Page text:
Fine Art Collector | Spring 2018

Demonstrating the work’s political function, in addition to featuring over four hundred species of natural flora from the Florentine area, Botticelli’s painting also includes trees growing golden apples – the golden shape of the fruit most likely designed to bring to mind the Medici family insignia of golden spheres, which are also alluded to by similar shapes found in Gozzoli’s chapel mentioned above. As noted with the example of van Eyck, in addition to a patron’s power being symbolised in an artist’s work, being able to afford work by a leading artist became another way for patrons to demonstrate their material wealth and powerful influence. Demonstrating this point is the patronage of Michelangelo di Lodovico Buonarroti Simoni (better known simply as Michelangelo, 1475-1564) by both the Medici family and their bitter rivals the Catholic Papacy. Educated in Humanist thought by Francesco da Urbino in Florence, Michelangelo’s early career was supported by the Medici family. In the 1490’s the Medici were temporarily deposed in a backlash against Renaissance progress / Humanist views by the priest Girolamo Savonarola. During this period Michelangelo fled to Rome, returning only briefly to Florence after the execution of Savonarola in 1498, to complete the statue of David returned to Rome where he worked for a succession of Popes decorating first the ceiling of the Sistine Chapel (1508-12, Fig. 5 ), then the Last (Fig. 4) . After completing the statue Michelangelo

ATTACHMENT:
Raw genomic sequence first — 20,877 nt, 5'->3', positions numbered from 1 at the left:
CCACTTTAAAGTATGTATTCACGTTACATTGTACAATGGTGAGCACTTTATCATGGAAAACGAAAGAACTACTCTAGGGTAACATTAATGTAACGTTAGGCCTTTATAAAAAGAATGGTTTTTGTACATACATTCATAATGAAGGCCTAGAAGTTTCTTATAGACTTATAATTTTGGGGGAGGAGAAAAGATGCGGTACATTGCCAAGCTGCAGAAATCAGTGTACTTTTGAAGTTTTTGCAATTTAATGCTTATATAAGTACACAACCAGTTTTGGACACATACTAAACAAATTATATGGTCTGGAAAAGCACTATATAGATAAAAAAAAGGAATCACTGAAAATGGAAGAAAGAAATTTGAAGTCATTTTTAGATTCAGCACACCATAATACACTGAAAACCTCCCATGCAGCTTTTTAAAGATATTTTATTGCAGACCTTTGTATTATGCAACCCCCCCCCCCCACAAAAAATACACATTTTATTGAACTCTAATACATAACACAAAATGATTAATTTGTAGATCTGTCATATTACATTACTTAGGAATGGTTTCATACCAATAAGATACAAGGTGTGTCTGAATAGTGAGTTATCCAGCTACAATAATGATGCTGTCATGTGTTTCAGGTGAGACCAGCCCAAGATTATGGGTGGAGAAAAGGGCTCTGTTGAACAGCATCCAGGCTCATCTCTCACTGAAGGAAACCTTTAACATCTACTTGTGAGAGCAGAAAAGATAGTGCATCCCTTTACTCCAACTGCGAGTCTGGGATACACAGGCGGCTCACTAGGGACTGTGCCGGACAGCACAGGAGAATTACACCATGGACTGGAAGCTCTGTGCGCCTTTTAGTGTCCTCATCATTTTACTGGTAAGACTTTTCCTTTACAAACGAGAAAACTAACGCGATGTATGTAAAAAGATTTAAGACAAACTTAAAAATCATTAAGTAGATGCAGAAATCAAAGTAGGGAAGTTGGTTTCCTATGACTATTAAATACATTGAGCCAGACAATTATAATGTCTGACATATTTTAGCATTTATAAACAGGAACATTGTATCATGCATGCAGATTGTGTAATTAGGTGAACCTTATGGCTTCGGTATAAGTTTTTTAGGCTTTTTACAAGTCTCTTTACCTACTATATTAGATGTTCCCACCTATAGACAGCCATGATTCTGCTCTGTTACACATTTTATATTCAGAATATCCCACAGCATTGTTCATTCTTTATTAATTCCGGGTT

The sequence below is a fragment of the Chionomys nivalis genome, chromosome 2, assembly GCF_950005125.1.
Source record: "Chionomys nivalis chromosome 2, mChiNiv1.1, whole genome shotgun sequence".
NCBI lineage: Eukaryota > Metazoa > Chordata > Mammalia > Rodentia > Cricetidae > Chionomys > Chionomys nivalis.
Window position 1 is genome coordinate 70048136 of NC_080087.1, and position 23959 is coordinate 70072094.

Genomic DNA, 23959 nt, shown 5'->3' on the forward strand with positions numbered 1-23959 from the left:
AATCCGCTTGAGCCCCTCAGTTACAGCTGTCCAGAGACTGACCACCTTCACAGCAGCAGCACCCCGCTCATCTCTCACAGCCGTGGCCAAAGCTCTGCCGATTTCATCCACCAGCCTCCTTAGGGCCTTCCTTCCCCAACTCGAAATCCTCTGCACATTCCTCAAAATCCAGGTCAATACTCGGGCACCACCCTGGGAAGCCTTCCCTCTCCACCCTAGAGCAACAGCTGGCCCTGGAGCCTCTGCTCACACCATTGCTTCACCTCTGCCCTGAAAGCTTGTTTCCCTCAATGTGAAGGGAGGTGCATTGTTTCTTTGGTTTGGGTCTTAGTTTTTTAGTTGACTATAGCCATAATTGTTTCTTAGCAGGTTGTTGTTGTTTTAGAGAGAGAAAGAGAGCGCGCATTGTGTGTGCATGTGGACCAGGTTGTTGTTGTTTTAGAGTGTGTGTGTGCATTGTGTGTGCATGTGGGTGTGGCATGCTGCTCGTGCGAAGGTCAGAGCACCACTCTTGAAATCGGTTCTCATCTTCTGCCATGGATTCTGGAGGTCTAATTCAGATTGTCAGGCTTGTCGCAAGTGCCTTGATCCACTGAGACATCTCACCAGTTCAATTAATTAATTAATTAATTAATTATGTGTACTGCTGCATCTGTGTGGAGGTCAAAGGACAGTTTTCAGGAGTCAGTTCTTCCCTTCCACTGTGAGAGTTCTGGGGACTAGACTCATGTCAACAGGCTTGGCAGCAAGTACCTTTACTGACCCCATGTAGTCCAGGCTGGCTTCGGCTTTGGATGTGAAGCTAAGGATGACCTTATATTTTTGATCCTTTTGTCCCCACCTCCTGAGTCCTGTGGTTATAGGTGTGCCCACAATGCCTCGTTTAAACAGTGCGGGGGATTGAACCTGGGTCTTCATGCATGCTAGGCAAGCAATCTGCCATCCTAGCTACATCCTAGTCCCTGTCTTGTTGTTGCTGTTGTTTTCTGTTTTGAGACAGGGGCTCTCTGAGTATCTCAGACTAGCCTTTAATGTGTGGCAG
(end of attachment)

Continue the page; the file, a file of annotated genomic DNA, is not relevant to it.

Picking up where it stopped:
Judgement (Fig. 6) on the altar wall and finally supervising the building of St. Peter’s Basilica (begun 1546). The achievements of Michelangelo are sometimes seen as the pinnacle of art – the standard of ‘genius’ to which all artists aspire. The elevated status of Michelangelo owes much to a biography of his life and work that was produced by Florentine painter Giorgio Vasari (1511-74) in his book entitled Lives of the Most Excellent Painters, Sculptors, and Architects of 1550, which is often considered to be the first art historical study. Whilst to some extent warranted, Vasari’s praise of Michelangelo, whom the former claimed had been his tutor, is excessive. Indeed at the time of writing, Vasari was attempting to obtain an important commission to paint murals in Florence town hall. What better way to secure the commission than by establishing himself, through his training by Michelangelo, as the heir to the great tradition of Florentine art. Whatever Vasari’s motive, his praise of Michelangelo is

important to the study of art history, and crucially reveals a growing desire among artists for greater recognition for their trade above that of merely craftsman status through the acquisition of that most desirable resource; a patron.


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